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Saturday, January 29, 2011

Dried Hibiscus Blossoms

Excellent Ingredient of the Week
Dried Hibiscus blossoms can be purchased in fancy stores all over town or you can go to Lowe’s supermarket or Smith's during certain times of the year and buy it in bulk from large bins. They are often used in Mexican drinks and infusions and are often used as a garnish and a delicious vegetable.

They come dried and have a very long shelf life. I use them to make Hibiscus margarita mix or a delicious and beautifully colored ice tea. I also make a hibiscus glazed quail dish which I'll add to the website soon. The color these dried blossoms give off is amazing and they will also color your fingers, so wear gloves! The red-blue color of the hibiscus is a very popular food color that is derived from the dried petals. The dried petals are then boiled in water to derive the red color extract from the hibiscus flower. They are acidic and sour and add a nice tart element to dishes.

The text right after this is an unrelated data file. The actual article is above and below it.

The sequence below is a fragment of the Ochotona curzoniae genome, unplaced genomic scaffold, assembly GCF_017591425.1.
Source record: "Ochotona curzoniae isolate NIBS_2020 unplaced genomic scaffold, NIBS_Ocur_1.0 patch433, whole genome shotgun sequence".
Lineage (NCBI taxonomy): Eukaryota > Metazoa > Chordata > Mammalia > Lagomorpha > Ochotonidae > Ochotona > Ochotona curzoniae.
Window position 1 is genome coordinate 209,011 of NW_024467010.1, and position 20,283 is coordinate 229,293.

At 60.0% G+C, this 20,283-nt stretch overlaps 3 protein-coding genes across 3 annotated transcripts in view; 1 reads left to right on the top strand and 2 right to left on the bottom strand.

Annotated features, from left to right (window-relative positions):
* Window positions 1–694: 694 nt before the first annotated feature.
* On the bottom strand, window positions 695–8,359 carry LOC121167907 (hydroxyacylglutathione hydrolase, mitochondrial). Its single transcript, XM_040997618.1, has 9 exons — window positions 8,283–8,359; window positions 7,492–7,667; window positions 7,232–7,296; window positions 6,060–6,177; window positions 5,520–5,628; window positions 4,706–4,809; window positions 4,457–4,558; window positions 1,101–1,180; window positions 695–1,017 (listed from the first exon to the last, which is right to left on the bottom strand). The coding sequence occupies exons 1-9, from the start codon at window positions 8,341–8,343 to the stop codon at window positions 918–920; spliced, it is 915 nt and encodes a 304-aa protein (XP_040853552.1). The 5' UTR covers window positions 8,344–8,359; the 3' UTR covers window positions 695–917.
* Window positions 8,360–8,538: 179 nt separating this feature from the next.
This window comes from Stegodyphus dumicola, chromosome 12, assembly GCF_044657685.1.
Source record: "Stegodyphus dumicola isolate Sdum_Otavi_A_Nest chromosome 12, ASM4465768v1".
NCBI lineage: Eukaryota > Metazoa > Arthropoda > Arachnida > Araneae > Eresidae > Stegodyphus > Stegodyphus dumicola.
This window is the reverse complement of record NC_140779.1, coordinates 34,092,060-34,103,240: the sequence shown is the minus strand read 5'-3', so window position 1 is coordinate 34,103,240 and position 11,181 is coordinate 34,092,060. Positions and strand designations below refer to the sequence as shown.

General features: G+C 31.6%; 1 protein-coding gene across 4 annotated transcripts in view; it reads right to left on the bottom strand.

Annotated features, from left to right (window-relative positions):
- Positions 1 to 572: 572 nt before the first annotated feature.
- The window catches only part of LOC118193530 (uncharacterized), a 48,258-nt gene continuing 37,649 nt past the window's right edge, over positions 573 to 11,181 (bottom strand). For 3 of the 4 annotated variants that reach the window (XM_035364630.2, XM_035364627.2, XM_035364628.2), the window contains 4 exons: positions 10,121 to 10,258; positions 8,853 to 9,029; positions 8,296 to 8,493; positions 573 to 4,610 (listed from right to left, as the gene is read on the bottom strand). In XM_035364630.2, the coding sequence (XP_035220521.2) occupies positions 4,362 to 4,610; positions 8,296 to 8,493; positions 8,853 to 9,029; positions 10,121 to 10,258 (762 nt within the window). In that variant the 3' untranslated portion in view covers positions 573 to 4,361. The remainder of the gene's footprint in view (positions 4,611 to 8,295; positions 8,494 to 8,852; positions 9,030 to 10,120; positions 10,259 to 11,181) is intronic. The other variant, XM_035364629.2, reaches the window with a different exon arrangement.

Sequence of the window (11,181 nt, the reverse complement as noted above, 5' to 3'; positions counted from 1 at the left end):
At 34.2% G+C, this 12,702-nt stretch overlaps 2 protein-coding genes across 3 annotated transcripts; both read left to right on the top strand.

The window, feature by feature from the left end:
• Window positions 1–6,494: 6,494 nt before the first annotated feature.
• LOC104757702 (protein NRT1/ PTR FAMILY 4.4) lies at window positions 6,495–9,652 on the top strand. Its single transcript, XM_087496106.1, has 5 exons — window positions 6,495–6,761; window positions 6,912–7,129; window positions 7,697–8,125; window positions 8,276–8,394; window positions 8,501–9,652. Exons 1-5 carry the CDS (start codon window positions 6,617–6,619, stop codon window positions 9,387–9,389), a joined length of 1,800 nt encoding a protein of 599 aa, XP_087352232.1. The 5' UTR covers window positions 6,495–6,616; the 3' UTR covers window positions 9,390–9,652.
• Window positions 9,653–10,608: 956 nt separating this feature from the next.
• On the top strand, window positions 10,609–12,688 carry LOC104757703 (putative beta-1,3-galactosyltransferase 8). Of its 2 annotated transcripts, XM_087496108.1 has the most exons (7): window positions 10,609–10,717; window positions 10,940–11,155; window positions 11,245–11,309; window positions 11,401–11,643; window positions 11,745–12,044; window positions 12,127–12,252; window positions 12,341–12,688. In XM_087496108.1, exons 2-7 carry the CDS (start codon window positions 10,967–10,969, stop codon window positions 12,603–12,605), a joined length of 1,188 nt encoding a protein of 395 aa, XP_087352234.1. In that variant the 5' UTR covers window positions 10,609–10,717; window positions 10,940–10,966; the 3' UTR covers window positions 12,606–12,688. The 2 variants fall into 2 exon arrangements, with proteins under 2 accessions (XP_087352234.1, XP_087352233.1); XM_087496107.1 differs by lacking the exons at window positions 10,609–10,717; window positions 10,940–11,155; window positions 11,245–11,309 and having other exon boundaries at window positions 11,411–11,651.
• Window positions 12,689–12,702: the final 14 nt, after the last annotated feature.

Hibiscus tea or herbal hibiscus tea is a popular hot beverage in many countries. The blossoms can be used for making jams as well. Jambo makes a great Hibiscus drink which my friend Elena turned me on to.

It is also used as a religious offering in India. Hibiscus flowers can also be used for making handmade paper. Its fibers are used to make grass skirts and wigs in Polynesia.

They're high in Vitamin C, and have medicinal properties that are helpful in treating dandruff and blood pressure irregularities. Loss of appetite, indigestion, and respiration problems can also be treated by hibiscus extracts. Since it is a hair stimulator, it is used as a popular constituent in many of the popular brands of shampoos and conditioners.

Hibiscus Syrup

The best way to get the flavor is to make reduced syrup which can be used over crepes, fresh fruit, custard, and ice cream and has a very long shelf life in the fridge. To make cordial, a very small quantity of syrup can be added to a glass and filled with water. The syrup can also be added to milk to make a delicious drink.

5 cups sugar
4 cups water
4 cups Hibiscus petals, dried

Heat the sugar and water in a large saucepan until the sugar is completely dissolved. Add the dried flowers and bring to the boil. Lower the heat and simmer gently until the volume of liquid is reduced by a third. Remove from the heat and strain. Bottle the syrup while still hot into clean bottles and seal.